Post #1080 • October 30, 2007, 11:40 AM • 173 Comments
Probably very few people make art for purely formal reasons. I even get that sense from Ad Reinhardt, who seemed to work with an idea of formal purity rather than formal purity itself, and a parochial idea at that. Certainly anyone using recognizable form has poetic associations with those images or there would be no reason to put them in. Art has long been inspired by stories and histories, to the enormous pleasure of people who enjoy it.
The problem is only trying to use those non-formal impulses to make the art function well. Without the idea, you might never make the thing. But once made, it is good or not based on form, and the idea becomes a side issue. Interpretation may yield intellectual riches but this is not worth doing on an object that lacks visual ones, unless, of course, you believe that art is primarily an intellectual and not a visual activity.
Writers typically process the world as narratives and ideas. What we have in the institutionalized art world is essentially a triumph of the writers. Something like Doris Salcedo's Shibboleth - the crack - plays to a writer's strengths: interpretation, philosophizing, mental associations, meanings, communication. But actually seeing the thing is not a literary activity. Good art doesn't function because of these literary properties, but alongside them.
The sad irony is that visual art handles literary and philosophical ideas in such a vague manner that if you base the success of art on them, it cannot fail. The mind can find order and meaning in anything, by association if nothing else. You cannot disprove Salcedo's claim that the work represents racial hatred, not because of its powerful and clear representation of racial hatred, but because of its lack of specificity as a symbol. Rather, it has enough specificity to evoke associations but not so much specificity as to warrant some more than others. Salcedo's verbalized intentions become required reading in this case because the piece on its own could suggest anything with a division or two sides. Again, the writer triumphs, although here, it is the artist herself. (I've already suggested that visual art that tries to accomplish literary functions bears comparison to other literary works. Would anyone like to put Doris Salcedo up against Alex Haley?)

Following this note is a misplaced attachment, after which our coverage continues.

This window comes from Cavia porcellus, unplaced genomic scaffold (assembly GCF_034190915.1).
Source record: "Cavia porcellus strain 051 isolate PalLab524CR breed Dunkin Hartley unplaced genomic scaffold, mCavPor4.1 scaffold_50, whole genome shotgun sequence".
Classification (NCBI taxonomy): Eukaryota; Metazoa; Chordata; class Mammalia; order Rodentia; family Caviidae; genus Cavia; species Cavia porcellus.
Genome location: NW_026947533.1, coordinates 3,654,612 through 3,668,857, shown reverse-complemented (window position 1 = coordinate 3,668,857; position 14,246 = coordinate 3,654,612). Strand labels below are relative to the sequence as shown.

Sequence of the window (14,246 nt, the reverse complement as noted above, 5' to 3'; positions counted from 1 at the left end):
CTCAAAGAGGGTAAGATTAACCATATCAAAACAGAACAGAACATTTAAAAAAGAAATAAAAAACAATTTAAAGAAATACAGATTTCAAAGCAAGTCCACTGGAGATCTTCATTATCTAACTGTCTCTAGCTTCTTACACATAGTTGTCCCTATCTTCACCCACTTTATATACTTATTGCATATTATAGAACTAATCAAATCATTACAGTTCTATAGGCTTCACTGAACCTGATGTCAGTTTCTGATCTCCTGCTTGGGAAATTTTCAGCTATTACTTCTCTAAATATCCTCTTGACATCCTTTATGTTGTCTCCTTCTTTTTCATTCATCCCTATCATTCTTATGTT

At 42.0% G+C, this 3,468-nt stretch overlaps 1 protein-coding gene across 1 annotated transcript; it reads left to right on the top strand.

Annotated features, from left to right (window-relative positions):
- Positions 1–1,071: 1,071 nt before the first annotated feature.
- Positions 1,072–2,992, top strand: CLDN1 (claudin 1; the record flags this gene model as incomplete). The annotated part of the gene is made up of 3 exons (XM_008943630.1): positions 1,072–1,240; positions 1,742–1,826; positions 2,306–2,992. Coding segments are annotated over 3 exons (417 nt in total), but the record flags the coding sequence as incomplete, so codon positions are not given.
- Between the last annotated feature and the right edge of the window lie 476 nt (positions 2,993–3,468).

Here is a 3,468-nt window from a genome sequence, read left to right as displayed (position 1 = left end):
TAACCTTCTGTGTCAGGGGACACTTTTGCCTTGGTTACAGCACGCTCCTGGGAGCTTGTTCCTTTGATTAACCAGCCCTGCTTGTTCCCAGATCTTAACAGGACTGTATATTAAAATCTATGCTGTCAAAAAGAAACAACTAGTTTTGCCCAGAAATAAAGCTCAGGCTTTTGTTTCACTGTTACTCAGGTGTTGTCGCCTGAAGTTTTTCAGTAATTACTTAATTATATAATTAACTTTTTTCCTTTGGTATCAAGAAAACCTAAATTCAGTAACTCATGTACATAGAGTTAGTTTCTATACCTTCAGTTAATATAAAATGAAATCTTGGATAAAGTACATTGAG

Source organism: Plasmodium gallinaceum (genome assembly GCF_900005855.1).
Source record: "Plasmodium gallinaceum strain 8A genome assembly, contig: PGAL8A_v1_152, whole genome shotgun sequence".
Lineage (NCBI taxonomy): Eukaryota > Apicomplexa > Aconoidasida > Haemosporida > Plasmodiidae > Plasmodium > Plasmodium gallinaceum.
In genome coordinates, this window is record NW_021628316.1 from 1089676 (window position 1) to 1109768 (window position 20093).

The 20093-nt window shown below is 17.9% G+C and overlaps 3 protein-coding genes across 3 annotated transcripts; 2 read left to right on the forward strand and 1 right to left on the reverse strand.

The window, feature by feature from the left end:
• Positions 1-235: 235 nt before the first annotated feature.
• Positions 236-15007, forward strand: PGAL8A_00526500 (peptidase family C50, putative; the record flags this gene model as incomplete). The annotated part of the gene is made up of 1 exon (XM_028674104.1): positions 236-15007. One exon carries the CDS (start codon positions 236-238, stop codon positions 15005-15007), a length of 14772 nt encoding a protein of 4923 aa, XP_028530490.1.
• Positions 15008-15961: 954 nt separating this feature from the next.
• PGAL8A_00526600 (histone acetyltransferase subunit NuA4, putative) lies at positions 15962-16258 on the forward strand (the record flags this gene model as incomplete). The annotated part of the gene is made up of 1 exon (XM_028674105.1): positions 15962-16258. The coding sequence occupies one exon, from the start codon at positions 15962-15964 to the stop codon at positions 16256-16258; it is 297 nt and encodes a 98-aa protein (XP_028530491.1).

Efforts that can't fail can't succeed either, not in any meaningful way. In an art world in which formal success is more or less off the table and conceptual success can't be established, few markers are available to distinguish a work from surrounding examples of visual and philosophical insipidness. One of the stronger markers is audacity. So it becomes necessary to extend the crack through the entire floor of Turbine Hall, cover the skull with a fortune of diamonds, dedicate the whole fair booth to a machine that drags around an empty pack of cigarettes on a length of monofilament, to cover the wall with surreal, silhouetted racial and gender stereotypes madly coupling, to print the photograph eighteen feet wide, to present ever more obvious examples of non-art as art. The old saw used to say that if you couldn't make it good, make it big and red. Now it might as well say that if you can't make it good, make it audacious and expensive. Of course, this encourages the hypercommercialization of the art world and its subsidiary projects: artists "commenting" on the art market, art writers commenting on the art market, and art writers commenting on art writers commenting on the art market.